Governments should take advantage of strong growth to consolidate their finances, says IMF.
In a new report, the International Monetary Fund has advised governments to take advantage of current strong economic growth to consolidate their finances, insisting that risks to global financial stability have increased.
On government finances, the IMF says “decisive action is needed now” while growth is strong. It argues that by improving their finances today, governments will have more scope to use tax cuts or increases in public spending to combat future downturns.
It also means they would be less likely to have difficulty borrowing the money they need when their economies weaken.
The good news is that the IMF’s assessment of the general economic outlook, published earlier this month, was quite upbeat for the near term.
It also says that the banking sector has become more resilient since the global financial crisis.
Yet in two additional reports, it cited the stability of the financial system and the current state of government finances around the world as risks in the medium to long term.
Notably, the IMF appeared to criticize the Donald Trump administration which is embarking on tax cuts at a time when the organization judges the U.S. economy to be close to full employment.
The IMF recommends that policy in the U.S. “should be re-calibrated to ensure that the government debt-to-GDP ratio declines over the medium term.”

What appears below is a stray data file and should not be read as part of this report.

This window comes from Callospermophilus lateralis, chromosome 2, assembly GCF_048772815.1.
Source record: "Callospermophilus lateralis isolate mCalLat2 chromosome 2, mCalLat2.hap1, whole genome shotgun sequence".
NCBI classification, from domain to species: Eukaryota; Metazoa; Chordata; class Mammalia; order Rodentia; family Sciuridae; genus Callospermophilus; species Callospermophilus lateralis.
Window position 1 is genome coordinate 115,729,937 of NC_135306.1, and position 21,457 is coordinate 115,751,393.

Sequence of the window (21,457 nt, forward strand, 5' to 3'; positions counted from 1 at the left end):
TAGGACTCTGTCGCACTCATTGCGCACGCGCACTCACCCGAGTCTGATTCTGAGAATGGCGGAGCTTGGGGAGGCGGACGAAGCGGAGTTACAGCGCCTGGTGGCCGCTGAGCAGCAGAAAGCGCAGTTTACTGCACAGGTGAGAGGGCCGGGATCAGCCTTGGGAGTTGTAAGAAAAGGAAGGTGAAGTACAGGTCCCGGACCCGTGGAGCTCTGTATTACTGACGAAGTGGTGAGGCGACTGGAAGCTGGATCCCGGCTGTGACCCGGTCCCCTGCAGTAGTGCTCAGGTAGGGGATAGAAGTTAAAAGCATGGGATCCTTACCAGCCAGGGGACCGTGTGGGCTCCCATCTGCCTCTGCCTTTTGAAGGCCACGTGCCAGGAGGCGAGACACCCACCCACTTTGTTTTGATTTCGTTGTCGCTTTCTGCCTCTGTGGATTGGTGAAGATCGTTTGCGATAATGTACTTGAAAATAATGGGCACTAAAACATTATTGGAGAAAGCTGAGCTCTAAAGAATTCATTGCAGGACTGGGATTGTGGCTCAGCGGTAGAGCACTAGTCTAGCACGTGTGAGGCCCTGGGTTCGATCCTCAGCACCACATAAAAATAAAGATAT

There was also a warning about the risk of global financial instability, which is partly, though not only, about rising government debts.
Rising inflation and central banks’ responses with higher interest rates could aggravate debt problems and could also hit the prices of financial assets, the IMF said.
The IMF warned that the large scale and opaque nature of the financial system in China poses a particular risk to stability, although also noted that Chinese banks have reduced their use of risky short-term borrowing in response to tighter regulation.
The report judges that the global banking system is stronger now than it was at the time of the 2008 global crisis, but adds that reforms need to continue.
One encouraging point is the IMF’s view that crypto-assets, such as Bitcoin, do not currently appear to pose any risk to financial stability, but they could do if they were to become more widely used.
Interestingly, it added that the technology behind these assets has the potential to make financial markets work more efficiently in the future.